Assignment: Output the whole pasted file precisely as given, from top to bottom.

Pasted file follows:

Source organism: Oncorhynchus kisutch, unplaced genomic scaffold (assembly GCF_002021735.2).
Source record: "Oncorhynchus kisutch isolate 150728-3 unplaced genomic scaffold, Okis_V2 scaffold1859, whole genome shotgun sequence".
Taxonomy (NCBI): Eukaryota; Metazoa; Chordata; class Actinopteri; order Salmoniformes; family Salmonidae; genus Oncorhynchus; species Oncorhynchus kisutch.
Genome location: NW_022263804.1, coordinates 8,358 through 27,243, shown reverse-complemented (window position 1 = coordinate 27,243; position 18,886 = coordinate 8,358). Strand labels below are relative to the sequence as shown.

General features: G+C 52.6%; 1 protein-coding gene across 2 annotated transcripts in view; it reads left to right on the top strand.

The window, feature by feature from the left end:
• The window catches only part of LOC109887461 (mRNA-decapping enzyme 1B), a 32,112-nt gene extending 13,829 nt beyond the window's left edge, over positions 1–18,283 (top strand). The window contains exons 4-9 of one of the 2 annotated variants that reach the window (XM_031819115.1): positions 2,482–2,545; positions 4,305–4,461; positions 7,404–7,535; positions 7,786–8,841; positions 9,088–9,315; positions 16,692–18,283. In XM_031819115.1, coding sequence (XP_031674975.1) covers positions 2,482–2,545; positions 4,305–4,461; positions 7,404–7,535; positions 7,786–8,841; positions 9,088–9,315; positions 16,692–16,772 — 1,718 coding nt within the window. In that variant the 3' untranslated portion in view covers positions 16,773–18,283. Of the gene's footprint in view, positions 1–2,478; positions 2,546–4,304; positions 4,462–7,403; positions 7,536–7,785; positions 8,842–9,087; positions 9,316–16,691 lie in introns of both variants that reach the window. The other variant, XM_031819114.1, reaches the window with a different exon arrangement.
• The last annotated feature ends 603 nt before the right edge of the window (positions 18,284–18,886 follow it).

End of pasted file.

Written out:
Source organism: Oncorhynchus kisutch, unplaced genomic scaffold (assembly GCF_002021735.2).
Source record: "Oncorhynchus kisutch isolate 150728-3 unplaced genomic scaffold, Okis_V2 scaffold1859, whole genome shotgun sequence".
Taxonomy (NCBI): Eukaryota; Metazoa; Chordata; class Actinopteri; order Salmoniformes; family Salmonidae; genus Oncorhynchus; species Oncorhynchus kisutch.
Genome location: NW_022263804.1, coordinates 8,358 through 27,243, shown reverse-complemented (window position 1 = coordinate 27,243; position 18,886 = coordinate 8,358). Strand labels below are relative to the sequence as shown.

General features: G+C 52.6%; 1 protein-coding gene across 2 annotated transcripts in view; it reads left to right on the top strand.

The window, feature by feature from the left end:
• The window catches only part of LOC109887461 (mRNA-decapping enzyme 1B), a 32,112-nt gene extending 13,829 nt beyond the window's left edge, over positions 1–18,283 (top strand). The window contains exons 4-9 of one of the 2 annotated variants that reach the window (XM_031819115.1): positions 2,482–2,545; positions 4,305–4,461; positions 7,404–7,535; positions 7,786–8,841; positions 9,088–9,315; positions 16,692–18,283. In XM_031819115.1, coding sequence (XP_031674975.1) covers positions 2,482–2,545; positions 4,305–4,461; positions 7,404–7,535; positions 7,786–8,841; positions 9,088–9,315; positions 16,692–16,772 — 1,718 coding nt within the window. In that variant the 3' untranslated portion in view covers positions 16,773–18,283. Of the gene's footprint in view, positions 1–2,478; positions 2,546–4,304; positions 4,462–7,403; positions 7,536–7,785; positions 8,842–9,087; positions 9,316–16,691 lie in introns of both variants that reach the window. The other variant, XM_031819114.1, reaches the window with a different exon arrangement.
• The last annotated feature ends 603 nt before the right edge of the window (positions 18,284–18,886 follow it).